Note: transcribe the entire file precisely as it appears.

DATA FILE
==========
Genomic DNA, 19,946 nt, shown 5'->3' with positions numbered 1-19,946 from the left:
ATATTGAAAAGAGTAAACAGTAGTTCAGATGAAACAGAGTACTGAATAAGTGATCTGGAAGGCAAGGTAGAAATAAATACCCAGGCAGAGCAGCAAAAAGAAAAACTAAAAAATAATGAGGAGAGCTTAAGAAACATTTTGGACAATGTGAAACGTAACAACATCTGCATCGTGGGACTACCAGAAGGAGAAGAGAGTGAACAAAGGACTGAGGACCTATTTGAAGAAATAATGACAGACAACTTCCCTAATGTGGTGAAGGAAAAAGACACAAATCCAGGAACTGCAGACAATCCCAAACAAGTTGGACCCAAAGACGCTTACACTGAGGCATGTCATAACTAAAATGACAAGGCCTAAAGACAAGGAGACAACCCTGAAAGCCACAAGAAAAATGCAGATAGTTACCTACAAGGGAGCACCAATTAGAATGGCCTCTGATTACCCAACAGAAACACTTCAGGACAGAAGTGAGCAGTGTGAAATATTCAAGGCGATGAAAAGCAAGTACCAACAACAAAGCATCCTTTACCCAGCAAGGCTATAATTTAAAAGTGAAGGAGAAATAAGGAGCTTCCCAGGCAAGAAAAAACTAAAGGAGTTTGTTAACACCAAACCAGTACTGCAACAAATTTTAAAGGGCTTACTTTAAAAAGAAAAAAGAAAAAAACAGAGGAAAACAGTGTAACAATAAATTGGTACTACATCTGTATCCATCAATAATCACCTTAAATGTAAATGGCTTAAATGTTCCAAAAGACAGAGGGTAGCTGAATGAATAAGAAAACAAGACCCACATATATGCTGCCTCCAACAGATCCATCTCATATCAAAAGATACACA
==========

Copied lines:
Genomic DNA, 19,946 nt, shown 5'->3' with positions numbered 1-19,946 from the left:
ATATTGAAAAGAGTAAACAGTAGTTCAGATGAAACAGAGTACTGAATAAGTGATCTGGAAGGCAAGGTAGAAATAAATACCCAGGCAGAGCAGCAAAAAGAAAAACTAAAAAATAATGAGGAGAGCTTAAGAAACATTTTGGACAATGTGAAACGTAACAACATCTGCATCGTGGGACTACCAGAAGGAGAAGAGAGTGAACAAAGGACTGAGGACCTATTTGAAGAAATAATGACAGACAACTTCCCTAATGTGGTGAAGGAAAAAGACACAAATCCAGGAACTGCAGACAATCCCAAACAAGTTGGACCCAAAGACGCTTACACTGAGGCATGTCATAACTAAAATGACAAGGCCTAAAGACAAGGAGACAACCCTGAAAGCCACAAGAAAAATGCAGATAGTTACCTACAAGGGAGCACCAATTAGAATGGCCTCTGATTACCCAACAGAAACACTTCAGGACAGAAGTGAGCAGTGTGAAATATTCAAGGCGATGAAAAGCAAGTACCAACAACAAAGCATCCTTTACCCAGCAAGGCTATAATTTAAAAGTGAAGGAGAAATAAGGAGCTTCCCAGGCAAGAAAAAACTAAAGGAGTTTGTTAACACCAAACCAGTACTGCAACAAATTTTAAAGGGCTTACTTTAAAAAGAAAAAAGAAAAAAACAGAGGAAAACAGTGTAACAATAAATTGGTACTACATCTGTATCCATCAATAATCACCTTAAATGTAAATGGCTTAAATGTTCCAAAAGACAGAGGGTAGCTGAATGAATAAGAAAACAAGACCCACATATATGCTGCCTCCAACAGATCCATCTCATATCAAAAGATACACA